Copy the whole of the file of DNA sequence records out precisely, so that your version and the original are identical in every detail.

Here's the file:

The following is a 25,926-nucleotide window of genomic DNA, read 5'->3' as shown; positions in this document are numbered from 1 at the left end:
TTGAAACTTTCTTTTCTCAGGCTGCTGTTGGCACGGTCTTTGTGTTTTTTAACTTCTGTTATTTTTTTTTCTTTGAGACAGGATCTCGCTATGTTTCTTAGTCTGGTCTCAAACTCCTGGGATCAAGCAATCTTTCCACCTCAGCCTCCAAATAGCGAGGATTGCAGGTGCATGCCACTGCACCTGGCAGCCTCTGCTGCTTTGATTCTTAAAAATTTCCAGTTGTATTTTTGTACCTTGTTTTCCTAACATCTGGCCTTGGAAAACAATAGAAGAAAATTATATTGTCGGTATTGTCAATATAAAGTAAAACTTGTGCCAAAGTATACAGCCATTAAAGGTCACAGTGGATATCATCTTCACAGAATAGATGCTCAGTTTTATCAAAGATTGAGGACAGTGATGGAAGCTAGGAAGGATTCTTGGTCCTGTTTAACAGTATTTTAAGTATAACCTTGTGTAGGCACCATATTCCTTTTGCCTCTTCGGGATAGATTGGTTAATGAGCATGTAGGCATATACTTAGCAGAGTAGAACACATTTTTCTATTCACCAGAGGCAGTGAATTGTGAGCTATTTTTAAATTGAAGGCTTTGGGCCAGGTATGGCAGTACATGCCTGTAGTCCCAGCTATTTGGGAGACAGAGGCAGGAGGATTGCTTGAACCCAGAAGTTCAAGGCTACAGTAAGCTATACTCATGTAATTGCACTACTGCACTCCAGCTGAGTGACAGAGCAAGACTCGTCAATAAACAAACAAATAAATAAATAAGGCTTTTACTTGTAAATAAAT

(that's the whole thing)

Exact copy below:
The following is a 25,926-nucleotide window of genomic DNA, read 5'->3' as shown; positions in this document are numbered from 1 at the left end:
TTGAAACTTTCTTTTCTCAGGCTGCTGTTGGCACGGTCTTTGTGTTTTTTAACTTCTGTTATTTTTTTTTCTTTGAGACAGGATCTCGCTATGTTTCTTAGTCTGGTCTCAAACTCCTGGGATCAAGCAATCTTTCCACCTCAGCCTCCAAATAGCGAGGATTGCAGGTGCATGCCACTGCACCTGGCAGCCTCTGCTGCTTTGATTCTTAAAAATTTCCAGTTGTATTTTTGTACCTTGTTTTCCTAACATCTGGCCTTGGAAAACAATAGAAGAAAATTATATTGTCGGTATTGTCAATATAAAGTAAAACTTGTGCCAAAGTATACAGCCATTAAAGGTCACAGTGGATATCATCTTCACAGAATAGATGCTCAGTTTTATCAAAGATTGAGGACAGTGATGGAAGCTAGGAAGGATTCTTGGTCCTGTTTAACAGTATTTTAAGTATAACCTTGTGTAGGCACCATATTCCTTTTGCCTCTTCGGGATAGATTGGTTAATGAGCATGTAGGCATATACTTAGCAGAGTAGAACACATTTTTCTATTCACCAGAGGCAGTGAATTGTGAGCTATTTTTAAATTGAAGGCTTTGGGCCAGGTATGGCAGTACATGCCTGTAGTCCCAGCTATTTGGGAGACAGAGGCAGGAGGATTGCTTGAACCCAGAAGTTCAAGGCTACAGTAAGCTATACTCATGTAATTGCACTACTGCACTCCAGCTGAGTGACAGAGCAAGACTCGTCAATAAACAAACAAATAAATAAATAAGGCTTTTACTTGTAAATAAAT